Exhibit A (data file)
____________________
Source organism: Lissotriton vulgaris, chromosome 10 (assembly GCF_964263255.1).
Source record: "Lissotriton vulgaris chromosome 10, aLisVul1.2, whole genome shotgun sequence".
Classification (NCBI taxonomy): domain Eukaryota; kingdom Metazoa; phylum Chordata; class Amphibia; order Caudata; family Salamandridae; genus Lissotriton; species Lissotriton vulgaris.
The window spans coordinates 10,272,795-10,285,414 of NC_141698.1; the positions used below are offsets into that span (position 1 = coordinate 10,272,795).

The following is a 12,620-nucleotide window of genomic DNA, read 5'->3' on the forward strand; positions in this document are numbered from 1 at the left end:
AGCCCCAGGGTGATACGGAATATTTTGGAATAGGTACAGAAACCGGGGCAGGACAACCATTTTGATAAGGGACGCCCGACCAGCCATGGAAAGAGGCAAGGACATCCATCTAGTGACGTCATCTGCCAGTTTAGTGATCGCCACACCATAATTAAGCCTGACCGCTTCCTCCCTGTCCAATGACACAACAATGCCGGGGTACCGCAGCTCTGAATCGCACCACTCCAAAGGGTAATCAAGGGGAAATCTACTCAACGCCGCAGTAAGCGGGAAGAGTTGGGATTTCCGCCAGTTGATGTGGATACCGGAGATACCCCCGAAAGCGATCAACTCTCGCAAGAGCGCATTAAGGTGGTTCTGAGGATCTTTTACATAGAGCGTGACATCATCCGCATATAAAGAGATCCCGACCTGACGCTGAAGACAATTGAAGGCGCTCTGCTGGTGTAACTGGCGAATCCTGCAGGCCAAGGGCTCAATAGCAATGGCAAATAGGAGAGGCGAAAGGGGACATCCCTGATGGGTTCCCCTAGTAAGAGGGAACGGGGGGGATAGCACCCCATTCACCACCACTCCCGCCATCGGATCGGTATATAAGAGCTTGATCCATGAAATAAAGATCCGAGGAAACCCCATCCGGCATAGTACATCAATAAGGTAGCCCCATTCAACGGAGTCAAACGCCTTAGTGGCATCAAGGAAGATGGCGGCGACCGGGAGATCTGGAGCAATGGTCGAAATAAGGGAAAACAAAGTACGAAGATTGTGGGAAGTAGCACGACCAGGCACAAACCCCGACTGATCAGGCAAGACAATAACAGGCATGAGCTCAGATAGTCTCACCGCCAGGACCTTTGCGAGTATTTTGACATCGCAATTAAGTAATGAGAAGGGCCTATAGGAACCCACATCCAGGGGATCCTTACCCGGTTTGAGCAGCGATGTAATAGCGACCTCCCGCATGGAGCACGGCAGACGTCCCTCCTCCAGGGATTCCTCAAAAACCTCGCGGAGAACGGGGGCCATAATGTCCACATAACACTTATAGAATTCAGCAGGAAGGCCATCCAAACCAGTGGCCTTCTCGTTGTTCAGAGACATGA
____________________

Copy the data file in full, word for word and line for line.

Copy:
Source organism: Lissotriton vulgaris, chromosome 10 (assembly GCF_964263255.1).
Source record: "Lissotriton vulgaris chromosome 10, aLisVul1.2, whole genome shotgun sequence".
Classification (NCBI taxonomy): domain Eukaryota; kingdom Metazoa; phylum Chordata; class Amphibia; order Caudata; family Salamandridae; genus Lissotriton; species Lissotriton vulgaris.
The window spans coordinates 10,272,795-10,285,414 of NC_141698.1; the positions used below are offsets into that span (position 1 = coordinate 10,272,795).

The following is a 12,620-nucleotide window of genomic DNA, read 5'->3' on the forward strand; positions in this document are numbered from 1 at the left end:
AGCCCCAGGGTGATACGGAATATTTTGGAATAGGTACAGAAACCGGGGCAGGACAACCATTTTGATAAGGGACGCCCGACCAGCCATGGAAAGAGGCAAGGACATCCATCTAGTGACGTCATCTGCCAGTTTAGTGATCGCCACACCATAATTAAGCCTGACCGCTTCCTCCCTGTCCAATGACACAACAATGCCGGGGTACCGCAGCTCTGAATCGCACCACTCCAAAGGGTAATCAAGGGGAAATCTACTCAACGCCGCAGTAAGCGGGAAGAGTTGGGATTTCCGCCAGTTGATGTGGATACCGGAGATACCCCCGAAAGCGATCAACTCTCGCAAGAGCGCATTAAGGTGGTTCTGAGGATCTTTTACATAGAGCGTGACATCATCCGCATATAAAGAGATCCCGACCTGACGCTGAAGACAATTGAAGGCGCTCTGCTGGTGTAACTGGCGAATCCTGCAGGCCAAGGGCTCAATAGCAATGGCAAATAGGAGAGGCGAAAGGGGACATCCCTGATGGGTTCCCCTAGTAAGAGGGAACGGGGGGGATAGCACCCCATTCACCACCACTCCCGCCATCGGATCGGTATATAAGAGCTTGATCCATGAAATAAAGATCCGAGGAAACCCCATCCGGCATAGTACATCAATAAGGTAGCCCCATTCAACGGAGTCAAACGCCTTAGTGGCATCAAGGAAGATGGCGGCGACCGGGAGATCTGGAGCAATGGTCGAAATAAGGGAAAACAAAGTACGAAGATTGTGGGAAGTAGCACGACCAGGCACAAACCCCGACTGATCAGGCAAGACAATAACAGGCATGAGCTCAGATAGTCTCACCGCCAGGACCTTTGCGAGTATTTTGACATCGCAATTAAGTAATGAGAAGGGCCTATAGGAACCCACATCCAGGGGATCCTTACCCGGTTTGAGCAGCGATGTAATAGCGACCTCCCGCATGGAGCACGGCAGACGTCCCTCCTCCAGGGATTCCTCAAAAACCTCGCGGAGAACGGGGGCCATAATGTCCACATAACACTTATAGAATTCAGCAGGAAGGCCATCCAAACCAGTGGCCTTCTCGTTGTTCAGAGACATGA